long this will continue?— long this will continue? there is a lot of suffering. _ long this will continue? there is a lot of suffering. in _ long this will continue? there is a lot of suffering. in fact, _ long this will continue? there is a lot of suffering. in fact, i - long this will continue? there is a lot of suffering. in fact, i think. lot of suffering. in fact, i think every family is grieving because there is someone in every family who has died. the current projections are this will go on for a while longer, probably another three to four weeks before we see a peak and a reversal. i have no idea how the systems will cope.— a reversal. i have no idea how the systems will cope. and, in the uk, some doctors _ systems will cope. and, in the uk, some doctors are _ systems will cope. and, in the uk, some doctors are also _ systems will cope. and, in the uk, some doctors are also lending - systems will cope. and, in the uk, some doctors are also lending a i some doctors are also lending a hand. this doctorfrom coventry some doctors are also lending a hand. this doctor from coventry runs a medical charity in india. he has been taking hundreds of calls from patients in rural areas. the? been taking hundreds of calls from patients in rural areas.— patients in rural areas. they are frightened. _ patients in rural areas. they are frightened, they _ patients in rural areas. they are frightened, they say _ patients in rural areas. they are frightened, they say my - patients in rural areas. they are frightened, they say my motherj patients in rural areas. they are l frightened, they say my mother is gasping, my mother is not able to breathe, what to do?— breathe, what to do? these fires will keep on _ breathe, what to do? these fires will keep on burning. _ breathe, what to do? these fires will keep on burning. mothers i breathe, what to do? these firesl will keep on burning. mothers and fathers, brothers and sisters. friends and colleagues. how many more lives will be claimed and could moore have been done to save them?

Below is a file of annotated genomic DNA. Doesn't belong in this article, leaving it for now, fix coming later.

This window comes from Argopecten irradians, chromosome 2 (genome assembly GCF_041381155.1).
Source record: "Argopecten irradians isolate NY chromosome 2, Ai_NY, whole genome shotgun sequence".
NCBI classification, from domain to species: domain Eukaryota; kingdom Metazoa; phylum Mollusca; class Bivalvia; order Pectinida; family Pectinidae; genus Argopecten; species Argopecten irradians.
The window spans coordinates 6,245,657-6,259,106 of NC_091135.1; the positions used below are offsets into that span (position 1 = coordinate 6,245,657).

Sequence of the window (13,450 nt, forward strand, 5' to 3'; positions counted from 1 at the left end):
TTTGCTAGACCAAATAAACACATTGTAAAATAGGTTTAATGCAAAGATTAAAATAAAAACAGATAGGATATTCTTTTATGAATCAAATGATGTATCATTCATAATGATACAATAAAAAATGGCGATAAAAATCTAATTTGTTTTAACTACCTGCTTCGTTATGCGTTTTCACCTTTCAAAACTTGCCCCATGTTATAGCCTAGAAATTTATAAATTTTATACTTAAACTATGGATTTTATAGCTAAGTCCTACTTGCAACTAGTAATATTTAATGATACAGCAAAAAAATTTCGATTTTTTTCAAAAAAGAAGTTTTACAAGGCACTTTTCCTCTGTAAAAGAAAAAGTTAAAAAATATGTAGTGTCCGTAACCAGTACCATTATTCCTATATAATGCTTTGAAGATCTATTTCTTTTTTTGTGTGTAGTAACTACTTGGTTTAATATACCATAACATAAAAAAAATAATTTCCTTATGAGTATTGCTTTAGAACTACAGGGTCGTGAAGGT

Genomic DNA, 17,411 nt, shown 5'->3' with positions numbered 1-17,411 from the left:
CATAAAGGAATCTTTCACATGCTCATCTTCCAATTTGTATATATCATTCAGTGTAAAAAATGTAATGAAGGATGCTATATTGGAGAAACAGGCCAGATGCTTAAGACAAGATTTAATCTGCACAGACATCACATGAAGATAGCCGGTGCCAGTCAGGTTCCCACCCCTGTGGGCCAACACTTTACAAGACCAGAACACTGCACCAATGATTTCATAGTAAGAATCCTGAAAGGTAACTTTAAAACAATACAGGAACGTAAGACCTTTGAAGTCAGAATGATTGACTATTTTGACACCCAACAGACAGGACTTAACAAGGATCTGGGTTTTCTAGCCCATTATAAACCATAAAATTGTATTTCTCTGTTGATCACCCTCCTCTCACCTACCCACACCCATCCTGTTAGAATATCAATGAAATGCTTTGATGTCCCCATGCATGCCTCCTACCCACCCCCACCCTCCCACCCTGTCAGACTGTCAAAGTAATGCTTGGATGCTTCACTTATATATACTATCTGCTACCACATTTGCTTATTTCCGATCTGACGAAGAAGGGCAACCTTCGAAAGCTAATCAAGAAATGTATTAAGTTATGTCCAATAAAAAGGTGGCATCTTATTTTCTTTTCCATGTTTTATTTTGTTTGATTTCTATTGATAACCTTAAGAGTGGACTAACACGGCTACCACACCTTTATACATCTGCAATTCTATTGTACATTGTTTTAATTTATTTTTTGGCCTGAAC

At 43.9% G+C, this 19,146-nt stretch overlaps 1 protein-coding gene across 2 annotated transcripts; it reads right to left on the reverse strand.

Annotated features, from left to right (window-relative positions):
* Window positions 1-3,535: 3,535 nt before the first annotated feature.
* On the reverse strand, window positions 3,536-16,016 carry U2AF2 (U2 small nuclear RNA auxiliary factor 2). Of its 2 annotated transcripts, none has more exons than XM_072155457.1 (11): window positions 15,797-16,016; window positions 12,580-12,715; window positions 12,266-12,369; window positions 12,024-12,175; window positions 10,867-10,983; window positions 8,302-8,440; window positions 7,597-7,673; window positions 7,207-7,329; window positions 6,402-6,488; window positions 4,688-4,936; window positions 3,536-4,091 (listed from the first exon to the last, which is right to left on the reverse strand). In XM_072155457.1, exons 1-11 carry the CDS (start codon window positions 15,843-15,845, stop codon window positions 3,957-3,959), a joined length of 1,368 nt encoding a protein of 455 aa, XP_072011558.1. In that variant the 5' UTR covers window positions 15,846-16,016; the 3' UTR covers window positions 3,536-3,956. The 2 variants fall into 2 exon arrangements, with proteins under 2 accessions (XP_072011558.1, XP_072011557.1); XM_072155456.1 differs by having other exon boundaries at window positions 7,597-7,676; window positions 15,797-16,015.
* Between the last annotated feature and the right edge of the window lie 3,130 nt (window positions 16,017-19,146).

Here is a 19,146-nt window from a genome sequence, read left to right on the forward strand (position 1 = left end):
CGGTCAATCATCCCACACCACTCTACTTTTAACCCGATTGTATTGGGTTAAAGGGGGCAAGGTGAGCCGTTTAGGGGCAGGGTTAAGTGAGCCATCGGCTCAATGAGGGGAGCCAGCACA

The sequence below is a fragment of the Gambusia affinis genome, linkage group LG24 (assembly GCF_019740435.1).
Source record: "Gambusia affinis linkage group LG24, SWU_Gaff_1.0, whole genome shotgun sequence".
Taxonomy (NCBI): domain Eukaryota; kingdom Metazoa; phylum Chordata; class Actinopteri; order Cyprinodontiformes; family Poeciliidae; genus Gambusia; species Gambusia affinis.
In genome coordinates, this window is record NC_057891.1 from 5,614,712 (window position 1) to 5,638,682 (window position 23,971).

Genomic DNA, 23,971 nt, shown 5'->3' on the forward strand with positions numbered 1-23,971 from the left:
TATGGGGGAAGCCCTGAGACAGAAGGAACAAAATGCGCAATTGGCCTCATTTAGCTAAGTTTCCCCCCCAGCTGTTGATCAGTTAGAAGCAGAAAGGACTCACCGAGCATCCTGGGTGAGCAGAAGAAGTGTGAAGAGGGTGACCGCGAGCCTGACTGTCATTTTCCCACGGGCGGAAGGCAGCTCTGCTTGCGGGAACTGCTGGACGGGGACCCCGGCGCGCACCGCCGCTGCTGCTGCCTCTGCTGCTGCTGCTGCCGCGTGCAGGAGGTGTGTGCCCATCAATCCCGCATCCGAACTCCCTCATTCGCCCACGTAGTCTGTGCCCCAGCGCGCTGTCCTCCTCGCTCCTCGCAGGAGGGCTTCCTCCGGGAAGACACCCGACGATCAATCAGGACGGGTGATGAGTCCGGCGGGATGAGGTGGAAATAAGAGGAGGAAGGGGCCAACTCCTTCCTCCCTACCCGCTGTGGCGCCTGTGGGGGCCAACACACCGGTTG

—— could more. rajini vaidyanathan, bbc news. the latest government figures on coronavirus show 2,064 new infections in the latest 24—hour period, which means an average of 2,309 new cases per day in the last week. there were 1,781 people in hospital with coronavirus over the seven days to last thursday. six deaths were recorded in the last 24 hours of people who'd had a positive covid—i9 test within the previous 28 days. the average number of deaths per day in the past week is 23. the total number of uk deaths is now 127,434. 79,695 people have received a first vaccine dose in the latest 24—hour period and a total ofjust over 33.75 million people have now had theirfirstjab. while the number of people who've had their second dose of the vaccine in the latest 24—hour period, is 260,801, which takes the overall